To many “TM” stands for “trademark.” But for a scant few it stands for Transverse Myelitis. It may sound like some kind of optical development, but it’s much, much more. Without any real warning, it changes lives dramatically. Within a matter of hours, a normal, healthy person can suffering varying types of paralysis due to damage to the spinal cord. While TM has been around since 1882, this neurological disorder is considered an orphan disease because only 1,400 new cases are diagnosed each year in the U.S. Thus, little research has been done.
But like any orphan, this one was in need of adopting, and Dallas’ Don Winspear found himself as that person. It was literally forced upon him two-and-a-half years ago to champion the research and development of treatments for TM. He was attending his son’s wedding in North Carolina when he and his wife Ellen found themselves in a hospital fighting for his life thanks to TM.
After intense efforts his life was saved, but changed. Even after months of rehab, Don discovered that he would be wheelchair-bound. But it didn’t stop either of the Winspears from an active life. They still supported the opera, the zoo and others. But now they added TM to their list of “must do’s.”
Don’s answer to create awareness and raise funding had its roots in music, but not with operatic tones. Last year he created “An Evening Of Friends and Music” benefiting the “Conquer Project at UTSW.” Taking place at the Kessler Theater in July, the concert succeeded despite fears that there would be nobody in town to attend; featured artists were Brice Beaird, Buddy Greene and Jeff Taylor. But nope! The place was jammed with friends, food and fundraising. It was also surprising to many of the number of locals dealing with TM — Curtis Meadows, David Pidgeon and Tom Rafferty.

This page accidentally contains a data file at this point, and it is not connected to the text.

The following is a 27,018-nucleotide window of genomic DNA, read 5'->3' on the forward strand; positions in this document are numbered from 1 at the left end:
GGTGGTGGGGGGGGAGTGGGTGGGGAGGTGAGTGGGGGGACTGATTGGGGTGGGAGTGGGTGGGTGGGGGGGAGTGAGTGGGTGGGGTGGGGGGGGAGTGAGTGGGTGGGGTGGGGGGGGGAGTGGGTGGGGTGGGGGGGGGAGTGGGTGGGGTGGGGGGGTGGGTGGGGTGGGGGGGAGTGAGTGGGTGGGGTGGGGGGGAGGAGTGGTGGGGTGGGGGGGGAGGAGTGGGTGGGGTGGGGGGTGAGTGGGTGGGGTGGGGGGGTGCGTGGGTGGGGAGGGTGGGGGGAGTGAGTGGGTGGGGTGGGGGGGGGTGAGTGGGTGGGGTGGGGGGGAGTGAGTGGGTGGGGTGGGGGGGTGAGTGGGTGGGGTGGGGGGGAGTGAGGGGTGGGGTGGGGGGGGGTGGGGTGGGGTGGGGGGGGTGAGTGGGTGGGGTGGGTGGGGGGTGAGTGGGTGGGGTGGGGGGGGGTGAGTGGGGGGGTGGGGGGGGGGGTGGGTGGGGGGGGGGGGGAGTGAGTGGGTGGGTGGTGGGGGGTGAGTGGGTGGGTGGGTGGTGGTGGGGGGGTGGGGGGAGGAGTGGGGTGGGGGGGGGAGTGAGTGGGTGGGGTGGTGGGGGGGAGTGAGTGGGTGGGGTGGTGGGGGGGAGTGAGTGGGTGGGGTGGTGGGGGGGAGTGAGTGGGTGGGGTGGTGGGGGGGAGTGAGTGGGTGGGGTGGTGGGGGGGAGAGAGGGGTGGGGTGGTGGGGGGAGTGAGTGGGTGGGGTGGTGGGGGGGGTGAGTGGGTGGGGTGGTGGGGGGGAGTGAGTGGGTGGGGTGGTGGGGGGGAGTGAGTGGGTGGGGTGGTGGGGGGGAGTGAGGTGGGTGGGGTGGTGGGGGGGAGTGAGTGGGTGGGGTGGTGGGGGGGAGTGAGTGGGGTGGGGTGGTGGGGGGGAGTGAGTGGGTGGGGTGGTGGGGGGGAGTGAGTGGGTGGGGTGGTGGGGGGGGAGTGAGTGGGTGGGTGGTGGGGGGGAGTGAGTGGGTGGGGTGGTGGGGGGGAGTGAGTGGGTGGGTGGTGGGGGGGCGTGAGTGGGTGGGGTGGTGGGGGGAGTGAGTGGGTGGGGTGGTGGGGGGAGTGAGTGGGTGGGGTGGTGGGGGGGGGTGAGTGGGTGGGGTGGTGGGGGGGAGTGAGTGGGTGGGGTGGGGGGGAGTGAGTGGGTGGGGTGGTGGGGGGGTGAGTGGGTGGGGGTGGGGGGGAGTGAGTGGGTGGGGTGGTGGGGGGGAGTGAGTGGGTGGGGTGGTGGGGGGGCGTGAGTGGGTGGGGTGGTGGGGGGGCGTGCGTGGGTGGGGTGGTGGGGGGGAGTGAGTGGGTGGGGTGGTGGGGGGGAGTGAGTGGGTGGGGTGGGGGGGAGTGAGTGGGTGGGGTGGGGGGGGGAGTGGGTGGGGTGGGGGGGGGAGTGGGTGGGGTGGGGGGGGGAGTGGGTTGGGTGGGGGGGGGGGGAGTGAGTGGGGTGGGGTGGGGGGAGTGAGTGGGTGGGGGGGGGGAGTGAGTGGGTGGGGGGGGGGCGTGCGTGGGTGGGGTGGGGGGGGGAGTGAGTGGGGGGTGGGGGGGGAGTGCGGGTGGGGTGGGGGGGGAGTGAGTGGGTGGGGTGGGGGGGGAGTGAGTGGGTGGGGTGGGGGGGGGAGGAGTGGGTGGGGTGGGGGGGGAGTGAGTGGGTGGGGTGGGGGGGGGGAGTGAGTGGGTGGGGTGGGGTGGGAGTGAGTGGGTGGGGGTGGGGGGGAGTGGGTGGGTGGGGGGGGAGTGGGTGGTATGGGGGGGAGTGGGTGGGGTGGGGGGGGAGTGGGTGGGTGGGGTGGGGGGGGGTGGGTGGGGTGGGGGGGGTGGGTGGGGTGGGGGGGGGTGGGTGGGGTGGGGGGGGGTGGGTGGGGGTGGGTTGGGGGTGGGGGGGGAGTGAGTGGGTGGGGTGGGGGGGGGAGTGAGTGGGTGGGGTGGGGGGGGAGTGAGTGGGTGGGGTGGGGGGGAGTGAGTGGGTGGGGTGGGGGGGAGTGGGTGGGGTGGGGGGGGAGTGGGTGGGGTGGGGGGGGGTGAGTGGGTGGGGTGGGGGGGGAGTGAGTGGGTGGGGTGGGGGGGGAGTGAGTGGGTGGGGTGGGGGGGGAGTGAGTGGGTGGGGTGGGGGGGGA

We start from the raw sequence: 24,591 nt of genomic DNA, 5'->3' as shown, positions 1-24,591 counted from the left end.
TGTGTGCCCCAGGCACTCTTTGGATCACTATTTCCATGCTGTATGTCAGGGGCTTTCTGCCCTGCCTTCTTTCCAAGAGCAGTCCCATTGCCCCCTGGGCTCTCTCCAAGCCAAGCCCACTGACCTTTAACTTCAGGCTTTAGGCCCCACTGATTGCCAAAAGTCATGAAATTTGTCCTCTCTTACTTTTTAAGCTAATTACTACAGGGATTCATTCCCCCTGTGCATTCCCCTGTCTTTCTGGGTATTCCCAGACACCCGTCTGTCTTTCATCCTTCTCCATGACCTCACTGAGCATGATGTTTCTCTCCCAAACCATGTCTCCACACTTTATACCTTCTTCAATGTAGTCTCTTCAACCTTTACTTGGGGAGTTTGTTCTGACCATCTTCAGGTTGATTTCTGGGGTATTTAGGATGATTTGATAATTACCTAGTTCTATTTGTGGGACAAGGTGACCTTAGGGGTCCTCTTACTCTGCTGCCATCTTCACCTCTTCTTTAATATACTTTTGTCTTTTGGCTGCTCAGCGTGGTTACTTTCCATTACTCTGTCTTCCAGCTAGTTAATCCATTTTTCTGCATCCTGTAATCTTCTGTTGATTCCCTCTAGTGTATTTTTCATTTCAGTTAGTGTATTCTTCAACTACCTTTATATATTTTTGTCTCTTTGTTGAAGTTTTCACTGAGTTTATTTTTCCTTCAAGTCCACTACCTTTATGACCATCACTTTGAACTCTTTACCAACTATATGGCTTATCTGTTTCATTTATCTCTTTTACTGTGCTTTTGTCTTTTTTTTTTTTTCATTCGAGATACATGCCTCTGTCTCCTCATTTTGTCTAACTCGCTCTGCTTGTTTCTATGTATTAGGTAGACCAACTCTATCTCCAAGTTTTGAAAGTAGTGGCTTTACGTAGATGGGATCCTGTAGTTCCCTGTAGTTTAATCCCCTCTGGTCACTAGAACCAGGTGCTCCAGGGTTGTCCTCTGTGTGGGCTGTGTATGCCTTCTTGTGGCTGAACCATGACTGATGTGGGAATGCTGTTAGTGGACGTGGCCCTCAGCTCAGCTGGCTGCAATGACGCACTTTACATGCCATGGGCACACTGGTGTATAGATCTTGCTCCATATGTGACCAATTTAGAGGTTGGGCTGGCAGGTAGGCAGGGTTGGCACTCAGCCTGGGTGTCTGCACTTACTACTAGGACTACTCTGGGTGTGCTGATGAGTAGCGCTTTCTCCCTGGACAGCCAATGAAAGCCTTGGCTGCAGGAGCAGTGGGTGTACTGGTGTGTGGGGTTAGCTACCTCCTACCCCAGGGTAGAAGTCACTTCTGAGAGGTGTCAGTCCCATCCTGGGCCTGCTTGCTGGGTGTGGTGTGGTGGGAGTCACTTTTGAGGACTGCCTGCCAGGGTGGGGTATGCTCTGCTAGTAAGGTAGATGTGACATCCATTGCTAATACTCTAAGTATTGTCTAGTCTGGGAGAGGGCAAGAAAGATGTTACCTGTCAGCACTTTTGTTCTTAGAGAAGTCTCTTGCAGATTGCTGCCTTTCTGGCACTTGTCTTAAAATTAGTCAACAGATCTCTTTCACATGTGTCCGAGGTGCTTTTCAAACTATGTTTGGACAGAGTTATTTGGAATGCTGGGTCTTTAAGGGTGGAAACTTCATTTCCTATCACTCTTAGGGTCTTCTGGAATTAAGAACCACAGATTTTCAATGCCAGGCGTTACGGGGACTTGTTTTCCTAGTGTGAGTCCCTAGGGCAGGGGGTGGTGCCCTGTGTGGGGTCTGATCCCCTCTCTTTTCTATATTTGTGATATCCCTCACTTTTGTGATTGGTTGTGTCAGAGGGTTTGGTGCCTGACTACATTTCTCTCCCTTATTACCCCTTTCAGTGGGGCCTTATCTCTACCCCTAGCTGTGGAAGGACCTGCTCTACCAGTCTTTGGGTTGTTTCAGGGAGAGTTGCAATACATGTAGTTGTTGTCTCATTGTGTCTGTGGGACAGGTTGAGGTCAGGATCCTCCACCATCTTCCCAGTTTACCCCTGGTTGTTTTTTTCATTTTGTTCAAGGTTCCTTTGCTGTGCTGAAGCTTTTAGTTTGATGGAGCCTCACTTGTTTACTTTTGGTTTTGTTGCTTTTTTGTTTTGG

It was such a success, in fact, that Don decided to do a repeat performance this year. Yup, it’ll be back at the Kessler on Wednesday, July 8, starting at 7:30 p.m. And this year Don’s arranged for Dallas’ own Tiger Darrow to open the evening followed by Hal Ketchum.
Hal’s participation is especially poignant, since the C&W troubadour’s encounter with TM in 1998 resulted in the paralysis of his left side and his withdrawing from the music business years ago: “The entire left side of his body was paralyzed. He slowly recovered, having to learn the basics, including how to walk and how to play the guitar.” It’s only been recently that he has returned to the studio and performing on stage.
If you’re a country/western music lover, you’ll be in Austin heaven. If you’re sorta curious about what all the hoopla is about when it comes to C&W—and TM—then this opportunity is just made for you to find out. Tickets are available now!